The Birmingham rehabilitation uptake maximisation study (BRUM): a randomised controlled trial comparing home-based with centre-based cardiac rehabilitation
Jolly, K., Lip, G.Y.H., Taylor, R.S., Raftery, J., Mant, J., Lane, D., Greenfield, S. and Stevens, A. (2009) The Birmingham rehabilitation uptake maximisation study (BRUM): a randomised controlled trial comparing home-based with centre-based cardiac rehabilitation. HEART, 95, (1), 36-42. (doi:10.1136/hrt.2007.127209).
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Objective: to compare the outcomes of home-based (using the Heart Manual) and centre-based cardiac rehabilitation programmes.
Design: randomised controlled trial and parallel economic
Setting: predominantly inner-city, multi-ethnic population
in the West Midlands, England.
Patients: 525 patients referred to four hospitals for
cardiac rehabilitation following myocardial infarction or
Interventions: a home-based cardiac rehabilitation programme compared with centre-based programmes.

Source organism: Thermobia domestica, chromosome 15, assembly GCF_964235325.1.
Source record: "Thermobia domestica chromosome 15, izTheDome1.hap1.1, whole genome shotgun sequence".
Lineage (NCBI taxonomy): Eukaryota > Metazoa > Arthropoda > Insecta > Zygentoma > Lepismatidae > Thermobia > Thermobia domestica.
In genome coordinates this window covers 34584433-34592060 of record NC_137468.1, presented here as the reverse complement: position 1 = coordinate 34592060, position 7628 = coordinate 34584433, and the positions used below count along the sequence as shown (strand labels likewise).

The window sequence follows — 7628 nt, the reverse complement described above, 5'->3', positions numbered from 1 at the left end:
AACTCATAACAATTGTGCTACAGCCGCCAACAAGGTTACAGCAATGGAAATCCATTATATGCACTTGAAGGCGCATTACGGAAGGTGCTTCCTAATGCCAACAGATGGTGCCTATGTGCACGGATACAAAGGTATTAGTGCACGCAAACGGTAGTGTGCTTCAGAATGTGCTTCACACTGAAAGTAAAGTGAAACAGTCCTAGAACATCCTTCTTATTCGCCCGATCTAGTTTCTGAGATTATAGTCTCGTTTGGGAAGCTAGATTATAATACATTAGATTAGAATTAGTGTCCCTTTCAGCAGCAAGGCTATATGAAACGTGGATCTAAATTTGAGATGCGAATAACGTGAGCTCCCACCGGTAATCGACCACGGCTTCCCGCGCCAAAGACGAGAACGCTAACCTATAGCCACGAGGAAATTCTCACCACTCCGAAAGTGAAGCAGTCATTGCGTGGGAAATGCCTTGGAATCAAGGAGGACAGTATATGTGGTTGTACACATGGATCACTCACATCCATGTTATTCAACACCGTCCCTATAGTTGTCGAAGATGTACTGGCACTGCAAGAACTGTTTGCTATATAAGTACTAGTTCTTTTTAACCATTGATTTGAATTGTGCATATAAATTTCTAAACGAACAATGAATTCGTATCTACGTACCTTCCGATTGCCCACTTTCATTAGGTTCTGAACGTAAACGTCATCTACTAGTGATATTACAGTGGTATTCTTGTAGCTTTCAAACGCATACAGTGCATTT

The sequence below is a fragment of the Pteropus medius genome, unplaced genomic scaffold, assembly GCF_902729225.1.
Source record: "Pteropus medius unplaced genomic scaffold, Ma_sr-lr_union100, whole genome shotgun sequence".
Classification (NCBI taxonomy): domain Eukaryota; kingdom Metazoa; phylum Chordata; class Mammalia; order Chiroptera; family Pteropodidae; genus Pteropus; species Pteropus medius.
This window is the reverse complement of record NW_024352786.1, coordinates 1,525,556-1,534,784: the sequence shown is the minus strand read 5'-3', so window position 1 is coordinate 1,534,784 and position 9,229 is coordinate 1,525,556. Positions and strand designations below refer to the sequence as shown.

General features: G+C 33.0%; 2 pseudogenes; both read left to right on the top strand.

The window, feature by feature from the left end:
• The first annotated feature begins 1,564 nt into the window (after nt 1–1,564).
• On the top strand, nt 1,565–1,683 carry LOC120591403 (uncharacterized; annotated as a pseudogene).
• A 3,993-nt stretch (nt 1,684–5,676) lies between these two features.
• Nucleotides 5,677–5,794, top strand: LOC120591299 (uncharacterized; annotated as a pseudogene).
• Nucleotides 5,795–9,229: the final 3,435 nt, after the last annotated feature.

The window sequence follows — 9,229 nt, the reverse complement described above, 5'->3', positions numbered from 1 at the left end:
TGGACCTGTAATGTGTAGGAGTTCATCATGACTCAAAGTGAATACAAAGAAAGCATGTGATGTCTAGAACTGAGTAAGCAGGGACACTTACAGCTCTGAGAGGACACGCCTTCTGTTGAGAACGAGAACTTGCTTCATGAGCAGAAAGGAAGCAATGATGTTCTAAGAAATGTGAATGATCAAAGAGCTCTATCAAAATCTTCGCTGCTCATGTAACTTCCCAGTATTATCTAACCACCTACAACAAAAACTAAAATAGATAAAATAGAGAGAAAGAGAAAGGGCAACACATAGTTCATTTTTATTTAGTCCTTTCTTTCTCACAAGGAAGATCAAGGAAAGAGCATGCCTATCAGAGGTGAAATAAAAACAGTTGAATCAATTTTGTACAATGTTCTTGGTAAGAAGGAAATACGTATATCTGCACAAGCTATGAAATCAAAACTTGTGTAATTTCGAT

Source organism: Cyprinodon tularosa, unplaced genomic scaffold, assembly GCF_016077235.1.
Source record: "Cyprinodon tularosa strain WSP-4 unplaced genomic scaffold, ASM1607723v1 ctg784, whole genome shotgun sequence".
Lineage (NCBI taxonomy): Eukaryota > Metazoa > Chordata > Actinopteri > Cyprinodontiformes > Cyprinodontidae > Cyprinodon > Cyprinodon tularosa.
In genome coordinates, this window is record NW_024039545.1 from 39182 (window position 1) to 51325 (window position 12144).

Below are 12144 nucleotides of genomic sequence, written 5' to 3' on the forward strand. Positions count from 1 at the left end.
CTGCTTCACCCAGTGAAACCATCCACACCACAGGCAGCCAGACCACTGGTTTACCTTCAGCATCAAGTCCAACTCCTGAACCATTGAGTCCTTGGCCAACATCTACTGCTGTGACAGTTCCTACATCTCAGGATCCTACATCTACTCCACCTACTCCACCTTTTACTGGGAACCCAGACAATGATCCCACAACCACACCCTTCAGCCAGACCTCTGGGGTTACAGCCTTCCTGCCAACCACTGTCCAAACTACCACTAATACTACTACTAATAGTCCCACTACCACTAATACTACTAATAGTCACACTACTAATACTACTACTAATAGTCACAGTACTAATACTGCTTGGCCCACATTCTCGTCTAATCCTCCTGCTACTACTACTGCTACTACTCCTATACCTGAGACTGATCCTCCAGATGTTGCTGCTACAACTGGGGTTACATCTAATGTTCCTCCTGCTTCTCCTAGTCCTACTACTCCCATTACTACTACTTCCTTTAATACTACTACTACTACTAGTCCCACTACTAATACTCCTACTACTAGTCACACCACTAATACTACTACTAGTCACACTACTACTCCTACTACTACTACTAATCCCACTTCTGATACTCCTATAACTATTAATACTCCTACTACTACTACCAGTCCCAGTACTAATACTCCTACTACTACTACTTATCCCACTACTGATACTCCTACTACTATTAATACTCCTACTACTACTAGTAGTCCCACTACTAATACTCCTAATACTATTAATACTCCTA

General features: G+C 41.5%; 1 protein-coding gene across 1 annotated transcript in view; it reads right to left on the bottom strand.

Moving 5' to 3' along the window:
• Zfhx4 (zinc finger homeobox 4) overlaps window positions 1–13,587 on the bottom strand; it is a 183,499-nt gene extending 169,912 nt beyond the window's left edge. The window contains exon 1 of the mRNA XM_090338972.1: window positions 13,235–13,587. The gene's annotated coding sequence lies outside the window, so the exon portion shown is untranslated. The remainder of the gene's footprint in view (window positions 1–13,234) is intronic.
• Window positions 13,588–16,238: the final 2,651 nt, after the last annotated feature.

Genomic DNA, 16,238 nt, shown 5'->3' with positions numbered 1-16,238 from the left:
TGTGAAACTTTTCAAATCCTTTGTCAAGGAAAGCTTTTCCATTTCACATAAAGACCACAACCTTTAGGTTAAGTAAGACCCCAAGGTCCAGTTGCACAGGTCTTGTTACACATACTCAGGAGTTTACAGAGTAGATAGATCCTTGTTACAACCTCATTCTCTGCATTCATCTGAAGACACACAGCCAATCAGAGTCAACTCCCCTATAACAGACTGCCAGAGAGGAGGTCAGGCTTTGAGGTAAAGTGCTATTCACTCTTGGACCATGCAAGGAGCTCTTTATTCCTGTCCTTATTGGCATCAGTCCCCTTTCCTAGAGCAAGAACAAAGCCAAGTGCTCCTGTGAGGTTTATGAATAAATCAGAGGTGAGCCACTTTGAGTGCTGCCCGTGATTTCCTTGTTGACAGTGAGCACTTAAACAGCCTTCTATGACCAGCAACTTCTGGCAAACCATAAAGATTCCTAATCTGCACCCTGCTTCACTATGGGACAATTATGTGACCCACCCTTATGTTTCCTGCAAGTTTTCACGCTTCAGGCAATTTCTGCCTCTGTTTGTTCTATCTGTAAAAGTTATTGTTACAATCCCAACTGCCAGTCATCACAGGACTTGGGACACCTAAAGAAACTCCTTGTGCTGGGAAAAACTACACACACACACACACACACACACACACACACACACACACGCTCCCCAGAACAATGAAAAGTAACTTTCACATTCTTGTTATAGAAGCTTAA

Main outcome measures: smoking cessation, blood pressure (systolic blood pressure (SBP), diastolic blood pressure (DBP)), total cholesterol (TC) and high-density lipoprotein (HDL)-cholesterol, psychological status (HADS
anxiety and depression) and exercise capacity (incremental
shuttle walking test, ISWT) measured at 12 months. Health service resource use, quality of life utility and costs were quantified.
Results: there were no significant differences in the
main outcomes when the home-based was compared with the centre-based programme at 12 months. Adjusted mean difference (95% CI) for SBP was 1.94 mm Hg (21.1 to 5.0); DBP 0.42 mm Hg (21.25 to 2.1); TC 0.1 mmol/l (20.05 to 0.24); HADS anxiety 20.02 (20.69 to 0.65); HADS depression 20.35 (20.95 to 0.25); distance on ISWT 221.5 m (248.3 to 5.2). The relative risk of being a smoker in the home arm was 0.90. The cost per patient to the NHS was significantly higher in the home arm at £198, (95% CI 189 to 208) compared to £157 (95% CI 139 to 175) in the centre-based arm. However when the patients’ cost of travel was included, these differences were no longer significant.
Conclusions: a home-based cardiac rehabilitation programme
does not produce inferior outcomes when compared to traditional centre-based programmes as provided in the United Kingdom.
|Digital Object Identifier (DOI):||doi:10.1136/hrt.2007.127209|
|Divisions:||University Structure - Pre August 2011 > Other
University Structure - Pre August 2011 > School of Medicine > Community Clinical Sciences
|Date Deposited:||26 Apr 2010 14:02|
|Last Modified:||31 Mar 2016 13:21|
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